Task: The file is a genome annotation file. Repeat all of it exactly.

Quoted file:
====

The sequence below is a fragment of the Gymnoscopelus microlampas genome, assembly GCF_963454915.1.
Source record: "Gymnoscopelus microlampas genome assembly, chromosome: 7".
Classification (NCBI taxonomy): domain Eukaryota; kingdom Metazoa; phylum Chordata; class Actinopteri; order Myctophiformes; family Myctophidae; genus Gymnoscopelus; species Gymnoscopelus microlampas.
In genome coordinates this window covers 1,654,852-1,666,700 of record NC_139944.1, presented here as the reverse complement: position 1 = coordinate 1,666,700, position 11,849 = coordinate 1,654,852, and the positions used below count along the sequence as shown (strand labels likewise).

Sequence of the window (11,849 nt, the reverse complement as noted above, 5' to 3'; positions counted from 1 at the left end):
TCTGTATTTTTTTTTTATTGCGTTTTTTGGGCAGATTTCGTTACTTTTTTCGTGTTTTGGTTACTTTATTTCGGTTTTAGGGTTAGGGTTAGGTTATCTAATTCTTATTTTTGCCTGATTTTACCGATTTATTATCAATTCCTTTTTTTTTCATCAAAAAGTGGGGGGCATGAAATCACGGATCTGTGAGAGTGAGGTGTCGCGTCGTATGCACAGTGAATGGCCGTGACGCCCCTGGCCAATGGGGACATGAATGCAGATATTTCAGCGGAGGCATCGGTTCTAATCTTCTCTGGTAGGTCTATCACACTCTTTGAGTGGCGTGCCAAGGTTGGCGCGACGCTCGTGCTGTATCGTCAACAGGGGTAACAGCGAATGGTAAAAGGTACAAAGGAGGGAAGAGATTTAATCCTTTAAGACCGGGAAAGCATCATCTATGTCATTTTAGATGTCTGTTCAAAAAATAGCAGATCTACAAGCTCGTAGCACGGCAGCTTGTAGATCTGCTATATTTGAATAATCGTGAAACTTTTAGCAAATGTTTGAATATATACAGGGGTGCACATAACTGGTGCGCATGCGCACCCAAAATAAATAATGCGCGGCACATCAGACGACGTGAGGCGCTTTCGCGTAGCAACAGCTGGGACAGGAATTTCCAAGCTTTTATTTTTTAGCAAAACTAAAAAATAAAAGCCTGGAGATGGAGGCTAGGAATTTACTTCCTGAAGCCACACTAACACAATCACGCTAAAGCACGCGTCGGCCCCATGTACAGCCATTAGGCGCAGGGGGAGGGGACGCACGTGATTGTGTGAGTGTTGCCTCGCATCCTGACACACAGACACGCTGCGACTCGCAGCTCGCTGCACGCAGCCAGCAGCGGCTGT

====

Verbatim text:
The sequence below is a fragment of the Gymnoscopelus microlampas genome, assembly GCF_963454915.1.
Source record: "Gymnoscopelus microlampas genome assembly, chromosome: 7".
Classification (NCBI taxonomy): domain Eukaryota; kingdom Metazoa; phylum Chordata; class Actinopteri; order Myctophiformes; family Myctophidae; genus Gymnoscopelus; species Gymnoscopelus microlampas.
In genome coordinates this window covers 1,654,852-1,666,700 of record NC_139944.1, presented here as the reverse complement: position 1 = coordinate 1,666,700, position 11,849 = coordinate 1,654,852, and the positions used below count along the sequence as shown (strand labels likewise).

Sequence of the window (11,849 nt, the reverse complement as noted above, 5' to 3'; positions counted from 1 at the left end):
TCTGTATTTTTTTTTTATTGCGTTTTTTGGGCAGATTTCGTTACTTTTTTCGTGTTTTGGTTACTTTATTTCGGTTTTAGGGTTAGGGTTAGGTTATCTAATTCTTATTTTTGCCTGATTTTACCGATTTATTATCAATTCCTTTTTTTTTCATCAAAAAGTGGGGGGCATGAAATCACGGATCTGTGAGAGTGAGGTGTCGCGTCGTATGCACAGTGAATGGCCGTGACGCCCCTGGCCAATGGGGACATGAATGCAGATATTTCAGCGGAGGCATCGGTTCTAATCTTCTCTGGTAGGTCTATCACACTCTTTGAGTGGCGTGCCAAGGTTGGCGCGACGCTCGTGCTGTATCGTCAACAGGGGTAACAGCGAATGGTAAAAGGTACAAAGGAGGGAAGAGATTTAATCCTTTAAGACCGGGAAAGCATCATCTATGTCATTTTAGATGTCTGTTCAAAAAATAGCAGATCTACAAGCTCGTAGCACGGCAGCTTGTAGATCTGCTATATTTGAATAATCGTGAAACTTTTAGCAAATGTTTGAATATATACAGGGGTGCACATAACTGGTGCGCATGCGCACCCAAAATAAATAATGCGCGGCACATCAGACGACGTGAGGCGCTTTCGCGTAGCAACAGCTGGGACAGGAATTTCCAAGCTTTTATTTTTTAGCAAAACTAAAAAATAAAAGCCTGGAGATGGAGGCTAGGAATTTACTTCCTGAAGCCACACTAACACAATCACGCTAAAGCACGCGTCGGCCCCATGTACAGCCATTAGGCGCAGGGGGAGGGGACGCACGTGATTGTGTGAGTGTTGCCTCGCATCCTGACACACAGACACGCTGCGACTCGCAGCTCGCTGCACGCAGCCAGCAGCGGCTGT